When will Chinese Democracy reach Beijing?

Opinions about events beyond our borders.
Nov. 21 2008 1:31 PM

Still Waiting for Chinese Democracy

How long can Beijing resist political liberalization?

Axl Rose. Click image to expand.
Axl Rose

Axl Rose understands, perhaps as well as the Chinese Communist Party, that creating Chinese Democracy requires patience. As Chinese Democracy hits stores in the United States, democracy is far from rocking China. But Rose may be consoled by the knowledge that in the 17 years it took the album to take shape, rock 'n' roll has made a ripple in China—indeed, "November Rain" can be found on the playlist of countless karaoke bars. Guns N' Roses surely owes its rising popularity with a new generation of Chinese to economic liberalization, even as its latest album's title track bemoans the state of the political system. As Rose wails that time's running out for the Chinese government, evidence suggests that, in fact, time is very much on Beijing's side.

Some in the United States were undoubtedly dejected when Deng Xiaoping, who in 1978 inaugurated sweeping market reforms of the Chinese economy, ultimately failed to deliver on promises of political liberalization. Hopes for a democratic China were violently quashed in Tiananmen Square in 1989, only to be reignited when the Soviet Union disintegrated two years later, leaving China the lone major power led by a wobbly authoritarian government. Yet as Communist regimes toppled around the world in short order, China proved immune to the democratization wave washing from Moscow to Berlin. Expectations for Chinese democratization dimmed as time wore on, and 30 years after Deng opened up the Chinese economy, China's political system remains insular. The CCP has defied predictions of its imminent collapse, and Western-style democracy has not come to China. What gives?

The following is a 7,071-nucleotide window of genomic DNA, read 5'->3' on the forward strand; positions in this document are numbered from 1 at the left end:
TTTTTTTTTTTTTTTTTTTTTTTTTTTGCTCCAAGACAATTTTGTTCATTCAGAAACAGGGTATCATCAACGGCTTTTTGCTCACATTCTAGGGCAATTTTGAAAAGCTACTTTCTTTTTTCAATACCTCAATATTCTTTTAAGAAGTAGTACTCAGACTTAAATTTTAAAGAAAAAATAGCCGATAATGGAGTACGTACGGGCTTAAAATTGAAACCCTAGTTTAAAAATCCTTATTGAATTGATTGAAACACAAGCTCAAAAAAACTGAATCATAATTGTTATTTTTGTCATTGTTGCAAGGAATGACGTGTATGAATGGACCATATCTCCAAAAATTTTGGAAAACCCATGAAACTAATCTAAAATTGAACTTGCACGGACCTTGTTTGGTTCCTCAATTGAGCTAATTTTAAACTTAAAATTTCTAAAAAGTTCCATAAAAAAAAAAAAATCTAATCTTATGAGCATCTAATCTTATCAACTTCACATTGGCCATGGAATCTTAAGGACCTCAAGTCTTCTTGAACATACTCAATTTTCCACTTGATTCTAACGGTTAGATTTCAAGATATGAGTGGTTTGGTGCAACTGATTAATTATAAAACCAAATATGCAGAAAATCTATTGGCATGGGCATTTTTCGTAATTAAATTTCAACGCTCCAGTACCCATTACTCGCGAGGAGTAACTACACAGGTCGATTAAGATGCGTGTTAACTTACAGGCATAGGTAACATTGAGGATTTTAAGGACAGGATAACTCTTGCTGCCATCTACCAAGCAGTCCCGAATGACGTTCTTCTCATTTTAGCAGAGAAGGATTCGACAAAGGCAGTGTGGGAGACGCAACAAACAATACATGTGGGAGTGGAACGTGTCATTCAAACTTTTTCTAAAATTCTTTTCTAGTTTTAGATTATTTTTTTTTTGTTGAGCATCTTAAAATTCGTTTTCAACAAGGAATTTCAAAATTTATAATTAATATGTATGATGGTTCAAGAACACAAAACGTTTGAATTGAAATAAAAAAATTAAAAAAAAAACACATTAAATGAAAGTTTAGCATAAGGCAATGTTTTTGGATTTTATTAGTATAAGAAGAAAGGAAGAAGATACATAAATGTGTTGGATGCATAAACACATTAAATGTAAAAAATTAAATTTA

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It's clear that China is not lurching toward democracy. Understanding why this is so requires poking some holes in underlying Western assumptions. One of the dominant assumptions is that economic liberalization will inevitably lead to political freedoms, yet China has grown ferociously for 30 years without sweating such inevitability. Another assumption, related to the first, is that China's 100 million strong and growing middle class will demand political reforms once its material wealth has been satisfied. But few signs point to concerted political activism among Starbucks-drinking, BMW-driving, Guns N' Roses-listening Chinese yuppies. A more recent assumption is that the Internet will act as a powerful tool to circumvent China's ubiquitous censorship and organize massive grass-roots movements against the status quo. Aside from Internet-organized anti-Japanese demonstrations, the Web has yet to prove its utility for fomenting serious political opposition in China.

CNN's Jack Cafferty famously called the Chinese leadership the same bunch of "goons and thugs" during the Tibet protests in spring 2008, highlighting the static image of China in the West. True, heavy-handed suppression of perceived threats to the political regime is still in Beijing's arsenal of knee-jerk, reactive policies and should not be condoned. But it is a mistake to view the Chinese leadership as simply a ruthless dictatorial regime. Mao Zedong would probably not recognize today's CCP, save several of its more anachronistic elements. It has undergone thoughtful introspection about its own legitimacy and potential demise, recently prompting Vice President Xi Jinping, the front-runner to assume the presidency in 2013, to state that the CCP's survival is not inevitable. What's more, Premier Wen Jiabao, in an unprecedented interview with Fareed Zakaria earlier this fall, unflinchingly claimed that a democratic China will be the endgame.

But the Chinese concept of "democracy" should not be conflated with the Western idea of direct elections and using the rule of law to constrain power. The utterance of the term democracy among the Chinese elite has so far meant promoting government transparency and accountability, village-level elections, rule by consensus and consultation, expanding the public sphere, co-opting entrepreneurs and intellectuals into the party—anything but conceding ultimate power to the people.

In short, the CCP has nimbly adapted, is populated largely by elites, and is essentially ruled by a nine-member oligarchy in the Politburo, the fount of power in Chinese politics. Gone are the days of a single strong man. More voices now participate in the policymaking process, creating competing factions within the party that vie for influence.

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